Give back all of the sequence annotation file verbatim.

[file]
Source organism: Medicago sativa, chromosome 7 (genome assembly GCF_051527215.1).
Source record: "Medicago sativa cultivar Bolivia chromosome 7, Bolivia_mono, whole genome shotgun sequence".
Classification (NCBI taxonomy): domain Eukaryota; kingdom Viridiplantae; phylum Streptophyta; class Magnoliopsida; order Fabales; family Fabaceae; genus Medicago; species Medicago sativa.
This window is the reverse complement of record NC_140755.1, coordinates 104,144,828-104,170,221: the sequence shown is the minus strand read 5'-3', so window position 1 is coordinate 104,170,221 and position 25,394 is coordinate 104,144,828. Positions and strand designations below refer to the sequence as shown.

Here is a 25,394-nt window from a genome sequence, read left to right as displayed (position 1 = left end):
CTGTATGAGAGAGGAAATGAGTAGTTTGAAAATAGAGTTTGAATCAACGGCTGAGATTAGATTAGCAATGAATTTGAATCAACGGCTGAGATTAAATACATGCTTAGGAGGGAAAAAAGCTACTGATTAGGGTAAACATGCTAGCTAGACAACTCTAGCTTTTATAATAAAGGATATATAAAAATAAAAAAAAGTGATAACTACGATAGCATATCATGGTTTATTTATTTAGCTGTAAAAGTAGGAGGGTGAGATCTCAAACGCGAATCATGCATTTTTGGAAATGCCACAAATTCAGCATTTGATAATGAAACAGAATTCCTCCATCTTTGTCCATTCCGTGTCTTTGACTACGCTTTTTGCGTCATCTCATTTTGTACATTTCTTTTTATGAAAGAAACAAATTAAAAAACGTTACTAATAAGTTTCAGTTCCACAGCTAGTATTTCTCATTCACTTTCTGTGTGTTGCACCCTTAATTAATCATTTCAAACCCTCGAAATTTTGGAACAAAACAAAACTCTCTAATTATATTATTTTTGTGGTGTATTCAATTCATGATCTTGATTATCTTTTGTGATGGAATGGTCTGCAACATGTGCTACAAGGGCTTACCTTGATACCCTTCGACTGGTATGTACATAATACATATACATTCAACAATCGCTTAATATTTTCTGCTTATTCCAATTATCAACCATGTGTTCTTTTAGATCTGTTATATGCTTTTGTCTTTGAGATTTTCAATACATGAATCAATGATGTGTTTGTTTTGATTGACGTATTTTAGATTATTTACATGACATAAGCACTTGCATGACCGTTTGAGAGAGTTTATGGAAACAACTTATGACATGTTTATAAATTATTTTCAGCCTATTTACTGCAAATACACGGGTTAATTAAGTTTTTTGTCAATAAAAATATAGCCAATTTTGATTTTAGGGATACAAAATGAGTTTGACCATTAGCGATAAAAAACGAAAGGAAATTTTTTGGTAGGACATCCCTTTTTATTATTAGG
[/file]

Source organism: Medicago sativa, chromosome 7 (genome assembly GCF_051527215.1).
Source record: "Medicago sativa cultivar Bolivia chromosome 7, Bolivia_mono, whole genome shotgun sequence".
Classification (NCBI taxonomy): domain Eukaryota; kingdom Viridiplantae; phylum Streptophyta; class Magnoliopsida; order Fabales; family Fabaceae; genus Medicago; species Medicago sativa.
This window is the reverse complement of record NC_140755.1, coordinates 104,144,828-104,170,221: the sequence shown is the minus strand read 5'-3', so window position 1 is coordinate 104,170,221 and position 25,394 is coordinate 104,144,828. Positions and strand designations below refer to the sequence as shown.

Here is a 25,394-nt window from a genome sequence, read left to right as displayed (position 1 = left end):
CTGTATGAGAGAGGAAATGAGTAGTTTGAAAATAGAGTTTGAATCAACGGCTGAGATTAGATTAGCAATGAATTTGAATCAACGGCTGAGATTAAATACATGCTTAGGAGGGAAAAAAGCTACTGATTAGGGTAAACATGCTAGCTAGACAACTCTAGCTTTTATAATAAAGGATATATAAAAATAAAAAAAAGTGATAACTACGATAGCATATCATGGTTTATTTATTTAGCTGTAAAAGTAGGAGGGTGAGATCTCAAACGCGAATCATGCATTTTTGGAAATGCCACAAATTCAGCATTTGATAATGAAACAGAATTCCTCCATCTTTGTCCATTCCGTGTCTTTGACTACGCTTTTTGCGTCATCTCATTTTGTACATTTCTTTTTATGAAAGAAACAAATTAAAAAACGTTACTAATAAGTTTCAGTTCCACAGCTAGTATTTCTCATTCACTTTCTGTGTGTTGCACCCTTAATTAATCATTTCAAACCCTCGAAATTTTGGAACAAAACAAAACTCTCTAATTATATTATTTTTGTGGTGTATTCAATTCATGATCTTGATTATCTTTTGTGATGGAATGGTCTGCAACATGTGCTACAAGGGCTTACCTTGATACCCTTCGACTGGTATGTACATAATACATATACATTCAACAATCGCTTAATATTTTCTGCTTATTCCAATTATCAACCATGTGTTCTTTTAGATCTGTTATATGCTTTTGTCTTTGAGATTTTCAATACATGAATCAATGATGTGTTTGTTTTGATTGACGTATTTTAGATTATTTACATGACATAAGCACTTGCATGACCGTTTGAGAGAGTTTATGGAAACAACTTATGACATGTTTATAAATTATTTTCAGCCTATTTACTGCAAATACACGGGTTAATTAAGTTTTTTGTCAATAAAAATATAGCCAATTTTGATTTTAGGGATACAAAATGAGTTTGACCATTAGCGATAAAAAACGAAAGGAAATTTTTTGGTAGGACATCCCTTTTTATTATTAGG